George F. Kennan: An American Life By John Lewis Gaddis (Penguin, 784 pp., $39.95) I. George F. Keenan, who was born in 1904 and died in 2005, and served under presidents from Calvin Coolidge to John F. Kennedy, left as deep an imprint on American geopolitics as any intellectual of the twentieth century. But the exact nature of his achievement continues to elude full or even coherent description. One reason is that most of his very long life was spent in comparative obscurity.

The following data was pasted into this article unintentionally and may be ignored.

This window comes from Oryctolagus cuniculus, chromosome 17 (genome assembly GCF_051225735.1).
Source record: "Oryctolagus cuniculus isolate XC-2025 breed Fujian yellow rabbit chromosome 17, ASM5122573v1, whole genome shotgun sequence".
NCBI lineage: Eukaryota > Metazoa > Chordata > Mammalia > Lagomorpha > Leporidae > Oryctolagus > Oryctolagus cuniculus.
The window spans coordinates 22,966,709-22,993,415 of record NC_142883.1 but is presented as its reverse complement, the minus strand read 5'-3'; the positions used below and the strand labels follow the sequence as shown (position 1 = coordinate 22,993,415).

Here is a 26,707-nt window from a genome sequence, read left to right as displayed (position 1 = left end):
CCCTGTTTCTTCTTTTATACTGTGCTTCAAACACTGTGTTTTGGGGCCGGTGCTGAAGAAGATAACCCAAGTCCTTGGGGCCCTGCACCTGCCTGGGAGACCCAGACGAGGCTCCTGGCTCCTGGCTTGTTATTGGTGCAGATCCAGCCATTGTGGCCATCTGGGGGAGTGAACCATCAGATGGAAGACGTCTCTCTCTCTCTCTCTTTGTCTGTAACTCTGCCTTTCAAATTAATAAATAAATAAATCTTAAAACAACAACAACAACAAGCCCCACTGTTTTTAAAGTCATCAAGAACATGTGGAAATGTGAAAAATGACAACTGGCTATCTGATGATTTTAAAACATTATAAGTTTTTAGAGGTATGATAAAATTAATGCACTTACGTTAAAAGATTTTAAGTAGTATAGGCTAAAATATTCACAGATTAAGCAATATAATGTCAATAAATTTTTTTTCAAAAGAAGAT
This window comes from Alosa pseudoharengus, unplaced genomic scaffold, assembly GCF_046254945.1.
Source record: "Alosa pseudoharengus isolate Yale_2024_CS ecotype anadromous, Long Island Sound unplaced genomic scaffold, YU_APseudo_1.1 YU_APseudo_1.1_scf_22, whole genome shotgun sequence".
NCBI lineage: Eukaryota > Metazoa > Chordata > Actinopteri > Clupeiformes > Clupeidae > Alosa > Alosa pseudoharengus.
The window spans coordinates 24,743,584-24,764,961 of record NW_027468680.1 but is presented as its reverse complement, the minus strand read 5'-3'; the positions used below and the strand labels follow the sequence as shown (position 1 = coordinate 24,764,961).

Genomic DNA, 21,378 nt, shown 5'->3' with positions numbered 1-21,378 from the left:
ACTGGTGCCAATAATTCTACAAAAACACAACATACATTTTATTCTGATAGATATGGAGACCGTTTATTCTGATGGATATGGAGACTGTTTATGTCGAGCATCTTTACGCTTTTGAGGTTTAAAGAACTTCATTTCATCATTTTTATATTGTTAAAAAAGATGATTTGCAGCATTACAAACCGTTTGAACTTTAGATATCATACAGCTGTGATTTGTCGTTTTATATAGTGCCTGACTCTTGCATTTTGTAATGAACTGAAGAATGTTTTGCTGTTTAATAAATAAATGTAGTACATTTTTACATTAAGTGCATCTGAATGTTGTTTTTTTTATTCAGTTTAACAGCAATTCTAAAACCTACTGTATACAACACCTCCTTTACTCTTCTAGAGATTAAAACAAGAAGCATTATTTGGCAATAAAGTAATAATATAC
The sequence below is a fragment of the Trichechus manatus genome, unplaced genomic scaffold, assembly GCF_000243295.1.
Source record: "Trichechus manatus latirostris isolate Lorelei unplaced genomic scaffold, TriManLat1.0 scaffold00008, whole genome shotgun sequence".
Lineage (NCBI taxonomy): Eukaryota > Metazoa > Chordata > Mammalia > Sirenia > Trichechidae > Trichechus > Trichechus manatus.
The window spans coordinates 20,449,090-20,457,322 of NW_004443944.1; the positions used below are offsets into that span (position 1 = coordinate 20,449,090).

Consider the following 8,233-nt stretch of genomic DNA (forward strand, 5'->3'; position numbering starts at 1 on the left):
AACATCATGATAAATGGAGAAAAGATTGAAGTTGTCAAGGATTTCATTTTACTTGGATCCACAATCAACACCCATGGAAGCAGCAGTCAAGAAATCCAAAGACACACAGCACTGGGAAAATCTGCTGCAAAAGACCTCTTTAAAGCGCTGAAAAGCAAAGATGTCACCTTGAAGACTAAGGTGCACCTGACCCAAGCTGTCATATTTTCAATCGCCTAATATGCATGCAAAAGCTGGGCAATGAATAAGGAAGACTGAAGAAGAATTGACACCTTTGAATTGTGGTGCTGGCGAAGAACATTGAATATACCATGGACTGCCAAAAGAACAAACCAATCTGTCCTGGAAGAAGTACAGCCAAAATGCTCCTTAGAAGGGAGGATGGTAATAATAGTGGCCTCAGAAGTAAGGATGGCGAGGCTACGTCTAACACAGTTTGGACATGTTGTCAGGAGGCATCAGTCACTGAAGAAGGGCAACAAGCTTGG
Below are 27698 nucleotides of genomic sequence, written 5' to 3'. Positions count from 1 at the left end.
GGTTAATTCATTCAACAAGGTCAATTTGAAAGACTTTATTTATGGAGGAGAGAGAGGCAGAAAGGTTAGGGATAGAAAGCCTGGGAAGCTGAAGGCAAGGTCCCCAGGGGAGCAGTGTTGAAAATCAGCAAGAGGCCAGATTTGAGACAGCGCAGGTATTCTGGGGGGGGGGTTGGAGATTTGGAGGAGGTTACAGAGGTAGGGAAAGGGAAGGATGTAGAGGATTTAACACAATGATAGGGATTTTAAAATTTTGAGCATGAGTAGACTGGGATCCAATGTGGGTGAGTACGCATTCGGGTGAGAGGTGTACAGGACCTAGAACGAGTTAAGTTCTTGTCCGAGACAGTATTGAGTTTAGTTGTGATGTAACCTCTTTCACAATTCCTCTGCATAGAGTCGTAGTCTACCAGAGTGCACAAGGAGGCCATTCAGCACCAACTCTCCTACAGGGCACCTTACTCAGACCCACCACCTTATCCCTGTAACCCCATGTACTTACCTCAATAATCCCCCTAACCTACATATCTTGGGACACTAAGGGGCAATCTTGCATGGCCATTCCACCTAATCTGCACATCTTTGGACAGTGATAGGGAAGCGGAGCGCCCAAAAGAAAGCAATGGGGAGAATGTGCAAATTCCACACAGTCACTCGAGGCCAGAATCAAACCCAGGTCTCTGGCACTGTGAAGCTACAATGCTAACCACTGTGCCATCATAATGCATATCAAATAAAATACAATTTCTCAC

To a sensitive mind there is something pathetic in the dogged resolution with which the cult of the Very Best Butter clings to its prime tenet in the face of mounting evidence that it is unsound. The very best butter was not good for the works of the March Hare's watch. That was the somber truth, but his romantic soul knew that there must be some other explanation. In 1952 our political romantics were told that a military man would not be good for the works, but they knew it couldn't be so, for he was the very best military man.